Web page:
I know that besides other individuals there were organisations of Sokol and the Legionnaires, of course. However, both the Sokol and Legionary Communities were decorated in the past years.

Let me therefore commemorate the beginnings of a politician whom Tomáš Masaryk designated as the head of the home resistance. It was Antonín Švehla – a multiple prime minister, a minister of defence, a brilliant strategist, a master of compromise. Remember the Committee of Five. I would like to mention a trait of his which we equally tend to forget. Švehla was a consistent promoter of the partisan political system; of something which is not very popular today. And when we experience vague movements about whose aims and long-term programme in the local elections we do not know, it is worthwhile remembering Švehla’s idea that every dictatorship begins with the destruction of political parties.

Let me mention other personalities on that timeline who formed our history. On the occasion of the promoting act to the rank of a General, I remembered three soldiers. General Čečka, who was the commander of President Masaryk’s Military Office, and Generals Husárek and Bílý. Yes, we are commemorating victims and General Bílý, who was in command of the resistance organisation Obrana národa (Nation’s Defence), belongs to such victims for he was executed by the Nazis. Similarly to the case of Antonín Švehla, I would like to draw your attention to an overlooked personality of General Husárek. Do you know why? He was a man who constructed border fortifications of the first Czechoslovak Republic. It was none of his fault that this fortification did not fulfil its purpose because the Anschluss of Austria bared our southern border where there was no fortification. Nevertheless, remember with honour these soldiers along with those who built and strived to build the modern and democratic army of ours.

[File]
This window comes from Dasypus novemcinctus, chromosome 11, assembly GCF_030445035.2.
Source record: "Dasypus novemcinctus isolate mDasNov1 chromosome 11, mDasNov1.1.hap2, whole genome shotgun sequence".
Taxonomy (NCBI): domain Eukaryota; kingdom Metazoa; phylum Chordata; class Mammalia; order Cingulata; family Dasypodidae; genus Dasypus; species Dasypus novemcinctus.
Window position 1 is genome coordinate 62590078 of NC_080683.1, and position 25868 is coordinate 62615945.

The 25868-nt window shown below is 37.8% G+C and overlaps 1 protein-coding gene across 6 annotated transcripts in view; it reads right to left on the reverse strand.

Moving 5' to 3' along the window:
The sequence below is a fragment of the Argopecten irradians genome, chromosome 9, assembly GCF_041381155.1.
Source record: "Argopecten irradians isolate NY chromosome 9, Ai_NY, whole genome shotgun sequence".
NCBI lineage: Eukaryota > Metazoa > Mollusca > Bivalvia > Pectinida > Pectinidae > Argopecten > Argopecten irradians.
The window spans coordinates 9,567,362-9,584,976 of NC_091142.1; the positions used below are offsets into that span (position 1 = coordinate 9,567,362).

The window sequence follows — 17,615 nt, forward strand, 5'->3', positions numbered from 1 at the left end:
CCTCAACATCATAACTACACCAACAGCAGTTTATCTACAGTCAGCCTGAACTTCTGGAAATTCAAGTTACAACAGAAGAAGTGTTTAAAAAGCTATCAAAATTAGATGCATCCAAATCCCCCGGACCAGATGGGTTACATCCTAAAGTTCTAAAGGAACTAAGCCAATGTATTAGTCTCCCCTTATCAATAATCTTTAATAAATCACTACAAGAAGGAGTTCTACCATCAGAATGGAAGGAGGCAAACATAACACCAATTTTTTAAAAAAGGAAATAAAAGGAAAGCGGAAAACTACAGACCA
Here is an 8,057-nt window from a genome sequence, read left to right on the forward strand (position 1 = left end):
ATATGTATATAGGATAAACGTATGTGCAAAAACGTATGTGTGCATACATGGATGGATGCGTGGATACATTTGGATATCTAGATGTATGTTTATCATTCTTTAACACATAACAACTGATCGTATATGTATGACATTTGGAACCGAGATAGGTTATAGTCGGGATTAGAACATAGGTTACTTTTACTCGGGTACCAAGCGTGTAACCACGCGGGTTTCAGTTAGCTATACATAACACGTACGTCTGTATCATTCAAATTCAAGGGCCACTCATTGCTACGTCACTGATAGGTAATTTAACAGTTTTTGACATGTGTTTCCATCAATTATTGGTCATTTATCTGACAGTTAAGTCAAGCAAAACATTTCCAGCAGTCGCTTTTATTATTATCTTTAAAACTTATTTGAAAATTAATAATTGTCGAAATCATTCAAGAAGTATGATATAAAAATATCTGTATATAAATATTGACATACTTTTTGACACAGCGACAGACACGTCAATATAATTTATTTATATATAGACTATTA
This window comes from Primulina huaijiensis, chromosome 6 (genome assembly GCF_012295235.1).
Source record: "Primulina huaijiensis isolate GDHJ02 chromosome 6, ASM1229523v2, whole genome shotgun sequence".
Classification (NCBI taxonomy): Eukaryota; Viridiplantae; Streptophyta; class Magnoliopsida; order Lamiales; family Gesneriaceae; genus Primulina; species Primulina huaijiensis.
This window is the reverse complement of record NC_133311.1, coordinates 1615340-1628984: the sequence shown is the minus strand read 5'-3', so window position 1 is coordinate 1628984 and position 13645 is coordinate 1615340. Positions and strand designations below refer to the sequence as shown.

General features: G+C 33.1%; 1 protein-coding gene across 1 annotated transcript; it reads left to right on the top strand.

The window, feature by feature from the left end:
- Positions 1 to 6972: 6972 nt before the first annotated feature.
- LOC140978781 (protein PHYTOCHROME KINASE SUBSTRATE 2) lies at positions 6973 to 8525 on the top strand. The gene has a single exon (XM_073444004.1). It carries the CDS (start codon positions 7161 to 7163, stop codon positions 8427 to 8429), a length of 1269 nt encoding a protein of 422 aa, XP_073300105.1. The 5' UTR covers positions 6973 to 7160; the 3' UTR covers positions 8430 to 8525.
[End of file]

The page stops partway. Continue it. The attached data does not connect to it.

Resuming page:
Let me proceed to another phase of our history and I am happy indeed that I may welcome a person who takes merits in the preserving of free broadcast of the then Czechoslovak radio. He has celebrated ninety-five years and I will be highly honoured to decorate him with the greatest, highest Czech medal.

To continue, I would like to again mention the Charter 77, this time in a slightly different context. Today, Mr President Kiska, I decorate a Czech signatory of the Charter 77 as well as a co-founder of the “Bratislava/nahlas” movement, of which we spoke on our ride by historical train to Topol’čianky. I would like to remind you that Václav Havel called the movement the “Slovak Charter 77”. I would be grateful if you could consider this decoration as a symbol of the Czech-Slovak mutual interest.